Bruins win must-win game; Now what?

CORVALLIS, Ore.--It might have been the victory that UCLA needed to save the ship from sinking, or it might have been just another Pac-12 road win against a team that will end the season with double-digits in losses.

UCLA defeated Oregon State, 27-19, Saturday at Reser Stadium, in a victory that the Bruins had to have if they were to hold out any hope of a decent season, but a victory that still left you wondering if a decent season is, in fact, within reach.

On one hand, the Bruins went into a hostile environment and made some crucial stands to win their conference opener for the first time since 2007. On the other hand, it was a close game against a team that three weeks ago lost to Sacramento State, a football championship subdivision team, on the same field.

The Bruins made great strides in areas such as making big plays on offense and coming up with crucial stops on defense, but the big plays were few and far between and the defense still bent a little too much.

UCLA showed great promise in racing to a 21-3 lead, but also demonstrated a lack of a killer instinct against a winless team, letting the Beavers to get to within 21-19 and needing to stop a two-point conversion in order to prevent Oregon State from erasing that 18-point deficit.

"It may not have been pretty to a casual observer, but to a guy who is watching these guys fight and learn how to win, especially on the road, it was a great turning the page moment," coach Rick Neuheisel said.

True, no matter how ugly, this had to be considered a step forward for the Bruins. Two weeks ago, they probably lose this game and in that sense the Bruins might very well have turned a corner. Learning how to withstand a challenge by a team as desperate for a win as UCLA is part of the growing process.

It could very well be that UCLA's defense, in stopping two fourth-down conversion attempts as well as the potential game-tying two-point conversion, grew up a little bit and began to discover some of the identity it's been lacking to this point in the season.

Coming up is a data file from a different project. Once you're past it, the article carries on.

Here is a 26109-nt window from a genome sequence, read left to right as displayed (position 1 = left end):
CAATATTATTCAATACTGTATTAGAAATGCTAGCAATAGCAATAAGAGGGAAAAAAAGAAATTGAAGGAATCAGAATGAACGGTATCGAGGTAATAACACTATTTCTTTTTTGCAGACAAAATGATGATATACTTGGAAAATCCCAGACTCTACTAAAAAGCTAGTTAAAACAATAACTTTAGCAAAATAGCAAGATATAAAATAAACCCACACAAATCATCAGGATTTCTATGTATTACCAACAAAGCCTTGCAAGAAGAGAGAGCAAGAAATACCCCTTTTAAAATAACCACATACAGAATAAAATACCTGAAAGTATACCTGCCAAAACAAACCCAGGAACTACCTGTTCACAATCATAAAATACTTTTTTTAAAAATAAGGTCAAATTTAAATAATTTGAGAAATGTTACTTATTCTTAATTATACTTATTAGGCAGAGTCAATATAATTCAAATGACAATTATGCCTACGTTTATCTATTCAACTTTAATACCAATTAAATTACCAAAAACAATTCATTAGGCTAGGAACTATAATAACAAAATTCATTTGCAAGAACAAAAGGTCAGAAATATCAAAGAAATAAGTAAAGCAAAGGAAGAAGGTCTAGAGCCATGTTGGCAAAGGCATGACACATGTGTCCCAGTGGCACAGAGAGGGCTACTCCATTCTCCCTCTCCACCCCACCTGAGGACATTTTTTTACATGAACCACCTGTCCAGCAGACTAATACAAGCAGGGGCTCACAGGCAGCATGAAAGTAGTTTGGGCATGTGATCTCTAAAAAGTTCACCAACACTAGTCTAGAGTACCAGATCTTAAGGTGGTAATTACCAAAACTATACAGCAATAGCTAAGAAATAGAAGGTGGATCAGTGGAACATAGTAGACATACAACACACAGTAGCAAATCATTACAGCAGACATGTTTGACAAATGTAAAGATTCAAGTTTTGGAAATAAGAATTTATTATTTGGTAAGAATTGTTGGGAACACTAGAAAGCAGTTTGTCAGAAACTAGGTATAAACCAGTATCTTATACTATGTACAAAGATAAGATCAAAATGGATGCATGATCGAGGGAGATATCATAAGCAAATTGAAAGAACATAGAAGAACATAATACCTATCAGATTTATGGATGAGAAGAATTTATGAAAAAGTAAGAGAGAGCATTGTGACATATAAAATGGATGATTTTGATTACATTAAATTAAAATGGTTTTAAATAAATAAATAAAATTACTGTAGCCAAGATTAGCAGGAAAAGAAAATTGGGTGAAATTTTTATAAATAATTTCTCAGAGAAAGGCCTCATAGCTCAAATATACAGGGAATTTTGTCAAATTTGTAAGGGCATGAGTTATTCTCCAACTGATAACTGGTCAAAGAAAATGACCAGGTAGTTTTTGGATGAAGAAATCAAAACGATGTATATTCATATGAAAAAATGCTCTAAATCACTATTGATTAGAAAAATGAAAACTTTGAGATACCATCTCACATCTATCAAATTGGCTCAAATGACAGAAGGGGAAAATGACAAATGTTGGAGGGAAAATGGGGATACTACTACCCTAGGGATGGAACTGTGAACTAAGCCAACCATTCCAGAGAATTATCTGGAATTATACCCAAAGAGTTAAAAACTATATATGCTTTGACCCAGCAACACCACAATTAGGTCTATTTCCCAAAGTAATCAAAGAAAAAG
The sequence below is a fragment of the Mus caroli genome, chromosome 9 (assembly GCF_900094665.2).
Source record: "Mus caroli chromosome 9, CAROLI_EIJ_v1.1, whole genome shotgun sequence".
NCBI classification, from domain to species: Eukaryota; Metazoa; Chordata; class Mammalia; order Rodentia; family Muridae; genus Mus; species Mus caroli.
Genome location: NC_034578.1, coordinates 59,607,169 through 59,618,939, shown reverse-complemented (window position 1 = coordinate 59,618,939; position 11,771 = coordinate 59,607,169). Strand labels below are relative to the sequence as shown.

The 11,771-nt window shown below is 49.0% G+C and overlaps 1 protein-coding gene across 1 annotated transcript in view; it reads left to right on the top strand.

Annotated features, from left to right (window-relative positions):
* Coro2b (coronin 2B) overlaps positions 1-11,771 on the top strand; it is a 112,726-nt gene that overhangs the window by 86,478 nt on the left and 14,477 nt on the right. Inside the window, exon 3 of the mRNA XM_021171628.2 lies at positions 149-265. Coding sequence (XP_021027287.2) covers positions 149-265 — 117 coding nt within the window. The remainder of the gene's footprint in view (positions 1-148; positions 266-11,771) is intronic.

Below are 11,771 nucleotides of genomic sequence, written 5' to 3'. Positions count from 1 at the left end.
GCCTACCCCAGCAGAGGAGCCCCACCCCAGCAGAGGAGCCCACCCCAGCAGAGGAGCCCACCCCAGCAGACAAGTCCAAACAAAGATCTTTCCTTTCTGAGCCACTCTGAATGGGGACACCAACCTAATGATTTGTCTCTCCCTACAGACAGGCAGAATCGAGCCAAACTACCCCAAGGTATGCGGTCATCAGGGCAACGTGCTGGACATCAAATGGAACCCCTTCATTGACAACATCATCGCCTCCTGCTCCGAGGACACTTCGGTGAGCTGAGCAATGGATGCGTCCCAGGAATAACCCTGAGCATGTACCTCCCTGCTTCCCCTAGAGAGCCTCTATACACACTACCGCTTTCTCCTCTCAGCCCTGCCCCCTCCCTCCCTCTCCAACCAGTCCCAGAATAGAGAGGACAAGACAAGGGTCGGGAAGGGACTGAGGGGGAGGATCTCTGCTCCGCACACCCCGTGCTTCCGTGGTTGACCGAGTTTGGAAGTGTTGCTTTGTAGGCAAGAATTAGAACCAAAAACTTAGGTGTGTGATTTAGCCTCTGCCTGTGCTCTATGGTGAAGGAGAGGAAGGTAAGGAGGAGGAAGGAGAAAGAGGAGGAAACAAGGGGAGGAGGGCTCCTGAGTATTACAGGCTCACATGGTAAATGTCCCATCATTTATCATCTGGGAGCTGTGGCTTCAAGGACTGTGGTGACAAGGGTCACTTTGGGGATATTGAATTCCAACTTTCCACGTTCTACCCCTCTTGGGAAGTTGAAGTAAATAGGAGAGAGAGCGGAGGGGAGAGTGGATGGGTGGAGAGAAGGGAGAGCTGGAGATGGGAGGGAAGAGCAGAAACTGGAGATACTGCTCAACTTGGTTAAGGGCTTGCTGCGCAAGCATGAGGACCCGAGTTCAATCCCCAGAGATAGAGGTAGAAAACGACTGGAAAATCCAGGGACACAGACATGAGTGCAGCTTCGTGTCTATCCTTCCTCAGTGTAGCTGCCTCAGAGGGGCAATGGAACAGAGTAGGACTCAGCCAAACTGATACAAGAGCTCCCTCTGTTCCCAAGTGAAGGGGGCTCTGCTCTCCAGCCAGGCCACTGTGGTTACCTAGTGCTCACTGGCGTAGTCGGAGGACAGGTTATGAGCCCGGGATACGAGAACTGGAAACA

But the Bruins also let Oregon State convert a third and six, gave up a 31-yard pass on third 11 and gave up a 12-yard pass on third and 12. Oregon State converted eight of 16 third downs, but only four of 11 after the first quarter.

"We got a little soft at time in coverage and third downs weren't good early for us, but we kept fighting and grinding and got the stops when we needed to," defensive coordinator Joe Tresey said. "We definitely made some strides today. Slowly but surely we are turning into the kind of defense we think we can be."

The Bruins gave up a season-low 88 yards rushing, including only 10 in the first half, which should build confidence. But the fact remains that Oregon State's top running back didn't play in the game because of an injury and the Beavers quarterback was making his first career start.

"We got better as the game went on," linebacker Patrick Larimore said. "That's huge for us and our momentum and our confidence. We can build on things like stopping them on fourth down."

On offense, it was also a mixed bag. The Bruins came out clearly trying to establish the run and ended up rushing for 211 yards--the third time in four games they have eclipsed the 200-yard mark. But after getting some early big plays in the passing game, including a 62-yard pass to Josh Smith and a 22-yard touchdown to Taylor Embree, quarterback Richard Brehaut began misfiring on deep balls and the Bruins had to revert back to the grinding run game.

"We had big-play opportunities where they kind of happened the way we wanted them to, but we didn’t capitalize," offensive coordinator Mike Johnson said.

And it's precisely those inabilities to capitalize that leave you wondering just exactly what this victory means. It seemed as if UCLA should have won this game in a rout, but Oregon State drove to the UCLA 22 with just over two minutes remaining before Sheldon Price knocked away a fourth-down pass to seal the victory.

We probably won't know exactly what this means for several weeks. UCLA has Stanford next week and nobody really expects the Bruins to upset the Cardinal, but we do know this: UCLA is 1-0 in conference and has a winning conference record for the first time at any point of any season since Neuheisel took over as coach.

It is only the third conference road win in Neuheisel's tenure. The other two were against Washington in 2008 (the Huskies finished that season 0-12) and against Washington State in 2009 (the Cougars finished 1-11 that season).

So it could be a watershed moment that gets the maligned Bruins and their head coach rolling in the right direction. Or, it could be just another road win against another bad conference team that seems headed for a dismal season.

Even Neuheisel was unsure of what the victory meant other than it was a victory and that is better than a loss.

"To go on the road and win, especially as the game’s fortunes changed and not give in to that, hopefully that’s something that as we look back will be a signature moment," Neuheisel said. "You can’t downplay how important it is to taste victory. If you keep pounding away and there is no recognizable result from it, it becomes hard. Hopefully we’ll capitalize.

"But we certainly can’t go back to a place where we think we’ve arrived. We’ve got a long way to go before we can call ourselves a good football team."